Yes, 2017 begins for us tomorrow with the changing of the colors and the lighting of the advent wreath. As I wonder about what adventures this coming church year will hold, I’m listening to the main song from the wonderful new film (which I saw on Thanksgiving): Moana. It’s all about hearing one’s calling and discovering strength to courageously pursue it.

I’ll be back to share more during Advent. Until then, may you hear the voice of God, see the light of Christ, and be drawn this church year towards the horizon “where the water meets the sky.”

Saint O’the Day: St. Alphonsus Rodriguez (Oct. 31st) and All Hallow’s Eve Videos

This saint is celebrated by the Church on October 30th. I am featuring him today as the saints for the 31st are less significant than he is.

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And here’s a couple of videos, brought to us by Busted Halo, that I’m showing to my students to introduce All Hallow’s Day and All Saints Day.

And here’s a fun article to share from Word on Fire: “Ten Most Haunted Catholic Sites in America”

 

Sun(Fun)day Night – U.S. Presidential Candidates as Shakespeare Characters

Happy May! I hope that it has been a fun day for you on this Sunday.

Just a quick post tonight as I still have much to do before bedtime.

With the recent celebration of the 400th anniversary of Shakespeare’s death  , I thought it would be fun to share this clever article observing a connection between each of the U.S. presidential candidates (current and withdrawn) and familiar characters from Shakespeare’s great works.

I won’t spoil the fun for you by listing any of the connections here. I will say that discovering which character Donald Trump connects to is well worth the read!

Have a great week!

Friday FunLink – “On This Day” Podcast

Happy Friday! I hope your day is as bright and warming as mine is here in Central Ohio.

I’ve written a number of times about how much I enjoy listening to podcasts. And I’ve shared a number of ones that I particularly enjoy.

I’m walking at least 13,000 steps a day for health and enjoyment and a good podcast or two to stream on my smartphone makes all the difference. As I mentioned previously, I really, really, REALLY like streaming via Pocket Cast on my Android device. I paid a few bucks for it, but it has been well worth it!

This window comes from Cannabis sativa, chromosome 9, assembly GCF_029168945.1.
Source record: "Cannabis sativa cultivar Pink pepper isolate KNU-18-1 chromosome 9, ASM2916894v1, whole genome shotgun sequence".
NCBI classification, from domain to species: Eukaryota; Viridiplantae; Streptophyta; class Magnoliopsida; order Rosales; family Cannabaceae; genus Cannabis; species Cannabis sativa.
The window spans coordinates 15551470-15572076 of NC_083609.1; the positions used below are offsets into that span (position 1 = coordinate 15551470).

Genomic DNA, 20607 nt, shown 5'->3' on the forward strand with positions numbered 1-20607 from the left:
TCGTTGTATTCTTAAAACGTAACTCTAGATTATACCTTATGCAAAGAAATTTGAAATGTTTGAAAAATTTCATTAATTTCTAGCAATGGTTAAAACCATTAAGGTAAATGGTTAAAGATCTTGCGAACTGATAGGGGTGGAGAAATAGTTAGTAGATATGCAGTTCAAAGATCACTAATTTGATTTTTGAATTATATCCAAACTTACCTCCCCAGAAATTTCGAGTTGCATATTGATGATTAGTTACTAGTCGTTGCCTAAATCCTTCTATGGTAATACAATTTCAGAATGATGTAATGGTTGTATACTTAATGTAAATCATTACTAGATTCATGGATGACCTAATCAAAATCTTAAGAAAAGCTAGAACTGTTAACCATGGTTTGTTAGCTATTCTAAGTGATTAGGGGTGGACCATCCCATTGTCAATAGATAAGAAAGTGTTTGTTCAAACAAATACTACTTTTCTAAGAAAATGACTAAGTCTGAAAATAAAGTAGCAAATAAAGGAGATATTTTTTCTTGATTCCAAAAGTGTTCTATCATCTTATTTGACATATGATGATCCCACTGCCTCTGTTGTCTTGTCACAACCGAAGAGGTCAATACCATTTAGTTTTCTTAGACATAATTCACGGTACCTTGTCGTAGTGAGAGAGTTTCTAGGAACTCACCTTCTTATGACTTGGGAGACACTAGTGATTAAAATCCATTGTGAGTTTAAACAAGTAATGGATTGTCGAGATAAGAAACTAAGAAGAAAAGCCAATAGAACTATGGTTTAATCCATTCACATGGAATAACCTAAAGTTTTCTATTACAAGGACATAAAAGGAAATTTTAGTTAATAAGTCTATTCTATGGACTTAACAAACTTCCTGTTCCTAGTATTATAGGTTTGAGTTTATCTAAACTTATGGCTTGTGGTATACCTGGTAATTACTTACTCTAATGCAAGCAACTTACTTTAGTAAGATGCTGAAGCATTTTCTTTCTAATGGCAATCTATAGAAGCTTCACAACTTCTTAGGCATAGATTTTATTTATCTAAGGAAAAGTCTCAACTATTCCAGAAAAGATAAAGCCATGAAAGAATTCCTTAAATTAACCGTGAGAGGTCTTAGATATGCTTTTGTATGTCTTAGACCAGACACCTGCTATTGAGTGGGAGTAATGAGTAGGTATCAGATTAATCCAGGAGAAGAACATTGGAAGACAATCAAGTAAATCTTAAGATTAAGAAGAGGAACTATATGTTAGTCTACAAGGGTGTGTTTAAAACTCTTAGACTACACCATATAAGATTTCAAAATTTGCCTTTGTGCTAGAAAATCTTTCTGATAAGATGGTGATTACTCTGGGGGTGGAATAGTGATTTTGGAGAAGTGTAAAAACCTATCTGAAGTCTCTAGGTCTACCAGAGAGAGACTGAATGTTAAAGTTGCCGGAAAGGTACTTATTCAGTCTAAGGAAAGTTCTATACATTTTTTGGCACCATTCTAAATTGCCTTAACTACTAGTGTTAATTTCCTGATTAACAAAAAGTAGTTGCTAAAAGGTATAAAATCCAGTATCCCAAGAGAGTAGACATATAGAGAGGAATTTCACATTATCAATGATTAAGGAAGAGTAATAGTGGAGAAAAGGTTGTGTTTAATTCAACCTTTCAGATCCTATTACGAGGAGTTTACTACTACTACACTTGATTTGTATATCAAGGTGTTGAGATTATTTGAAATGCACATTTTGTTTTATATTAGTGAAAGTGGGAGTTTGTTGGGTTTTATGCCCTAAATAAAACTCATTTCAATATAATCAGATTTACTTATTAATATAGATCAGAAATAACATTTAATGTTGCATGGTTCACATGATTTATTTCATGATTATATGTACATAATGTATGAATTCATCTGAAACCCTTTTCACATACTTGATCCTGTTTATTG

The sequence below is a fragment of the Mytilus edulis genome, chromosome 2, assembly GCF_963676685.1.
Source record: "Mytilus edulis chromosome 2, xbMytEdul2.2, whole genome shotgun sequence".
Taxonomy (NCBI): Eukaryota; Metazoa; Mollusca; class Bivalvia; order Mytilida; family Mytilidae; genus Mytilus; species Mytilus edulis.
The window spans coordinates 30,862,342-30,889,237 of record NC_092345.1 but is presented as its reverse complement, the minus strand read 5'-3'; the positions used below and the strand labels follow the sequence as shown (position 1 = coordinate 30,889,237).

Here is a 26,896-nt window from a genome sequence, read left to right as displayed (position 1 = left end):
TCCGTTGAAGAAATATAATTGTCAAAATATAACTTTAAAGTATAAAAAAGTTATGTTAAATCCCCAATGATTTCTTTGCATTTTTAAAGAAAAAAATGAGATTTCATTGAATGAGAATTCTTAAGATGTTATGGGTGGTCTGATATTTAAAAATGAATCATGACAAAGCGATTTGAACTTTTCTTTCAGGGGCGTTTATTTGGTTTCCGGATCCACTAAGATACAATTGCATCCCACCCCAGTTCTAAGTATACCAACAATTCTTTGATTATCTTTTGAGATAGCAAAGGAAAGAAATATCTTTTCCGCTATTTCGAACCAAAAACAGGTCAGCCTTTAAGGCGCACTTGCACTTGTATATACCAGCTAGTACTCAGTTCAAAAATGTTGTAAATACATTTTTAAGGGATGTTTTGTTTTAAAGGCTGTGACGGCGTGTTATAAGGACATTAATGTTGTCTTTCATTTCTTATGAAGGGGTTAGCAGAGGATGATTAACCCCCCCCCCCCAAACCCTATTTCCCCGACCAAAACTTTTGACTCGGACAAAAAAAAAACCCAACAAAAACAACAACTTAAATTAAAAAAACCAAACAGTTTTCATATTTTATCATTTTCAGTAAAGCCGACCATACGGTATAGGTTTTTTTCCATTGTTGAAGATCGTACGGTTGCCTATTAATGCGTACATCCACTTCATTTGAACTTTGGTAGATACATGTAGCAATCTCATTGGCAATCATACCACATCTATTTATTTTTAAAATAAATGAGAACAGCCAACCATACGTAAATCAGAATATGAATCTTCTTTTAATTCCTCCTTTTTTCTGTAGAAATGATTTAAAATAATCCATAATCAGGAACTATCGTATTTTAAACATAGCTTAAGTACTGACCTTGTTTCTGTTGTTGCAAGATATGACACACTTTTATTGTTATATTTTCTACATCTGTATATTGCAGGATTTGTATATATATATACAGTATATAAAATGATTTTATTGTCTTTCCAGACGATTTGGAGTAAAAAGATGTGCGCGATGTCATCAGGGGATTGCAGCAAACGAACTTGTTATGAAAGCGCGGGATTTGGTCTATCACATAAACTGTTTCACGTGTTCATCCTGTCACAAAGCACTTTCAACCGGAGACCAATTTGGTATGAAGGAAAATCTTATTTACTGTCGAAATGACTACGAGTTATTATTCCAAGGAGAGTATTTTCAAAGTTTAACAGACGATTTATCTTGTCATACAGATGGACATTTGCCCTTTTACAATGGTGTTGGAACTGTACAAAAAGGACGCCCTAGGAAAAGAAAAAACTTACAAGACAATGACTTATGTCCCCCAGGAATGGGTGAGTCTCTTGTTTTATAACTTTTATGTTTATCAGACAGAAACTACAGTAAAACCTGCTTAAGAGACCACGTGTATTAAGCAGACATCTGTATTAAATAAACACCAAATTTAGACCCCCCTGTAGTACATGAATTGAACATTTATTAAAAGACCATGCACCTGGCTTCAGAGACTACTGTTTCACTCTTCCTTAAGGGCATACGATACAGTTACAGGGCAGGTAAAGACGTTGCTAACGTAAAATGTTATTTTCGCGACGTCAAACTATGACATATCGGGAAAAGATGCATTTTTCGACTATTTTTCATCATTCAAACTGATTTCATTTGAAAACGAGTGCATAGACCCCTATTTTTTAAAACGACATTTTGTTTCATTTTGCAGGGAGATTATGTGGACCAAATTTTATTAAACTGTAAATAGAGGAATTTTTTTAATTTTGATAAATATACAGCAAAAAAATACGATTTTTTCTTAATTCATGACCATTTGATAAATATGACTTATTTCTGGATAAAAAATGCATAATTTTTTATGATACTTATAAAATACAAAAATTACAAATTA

The podcast I recently found that I listen to daily is “On This Day.” Each day of the week, Dave Schultz posts a 10 minute or so look at the major historical events which happened on this day. The podcast is no frills – respectable production, decent music and reliable posting. So far, I’ve heard only Dave – no dramatic involvement by others.

And this is fine, because Dave can certainly pick interesting, relevant and clever events to highlight each day. He’s an engaging storyteller who shares details and an occasional audio clip to supplement the historical stories of the day. For example, on April 4th, as he told of the final hours of MLK, he played tape of a sermon Dr. King preached about a year before. In this clip, which I’d not heard before, King speaks of how he hoped he’d be memorialized. This sermon has historical relevance as it was played at MLK’s funeral in early April of 1968.

While I enjoy this podcast on my own, I could easily see how a middle or high school history teacher might assign his or her students to listen to it. All of the content that I’ve heard (since I started listening a few weeks ago) is appropriate for teens and the subject matter seems non-controversial.

Enjoy the weekend and this day on which Jackie Robinson became the first African-American Major League Baseball player.

 

Sun(Fun)day Night Post – Do You Have a Buddy Bench?

It’s a bit late on this Sunday night, so I have to keep this brief. While I was looking through my digital edition of the Washington Post over breakfast this morning, I came across this article which made me smile: Kids Don’t Have to Be Lonely at Recess Anymore Thanks to This Little Boy and His ‘Buddy Bench.’

I’m not an elementary school teacher, so I don’t know if this concept and these objects have widely caught on in the U.S.A. This was the first time I’ve heard about this myself. Do forgive me if this is widely known and I’m just a “johnny-come-lately” with it.

The concept is simple – it’s a bench where a student can go and sit during recess if he or she feels lonely and unable to connect with others. Children are coached to pay attention to the bench and, if a kid is sitting there by himself or herself, go over and invite him or her to join a group and participate.

The boy pictured above is credited with bringing this simple, yet powerful concept to the U.S. According to the article, he and his family were planning on moving to Germany and he was worried that he’d feel alone at a new school. When he toured a possible school for him, he was reassured when he noticed the “buddy bench” in their recess area. While his family didn’t move overseas, he has been able to help create this place of hospitality at many schools around the U.S.

It’s a great idea and it seems to be catching on. A Google Search brings up all kinds of images of “buddy benches.” Here’s a few of my favorite ones:

So does your school or workplace have a “buddy bench” – a place for one to go in order to show that he or she feels lonely or disconnected? And does your school or workplace have a strong enough culture of hospitality that kids or adults would invite the “buddy bench” sitter off of the seat and into the group?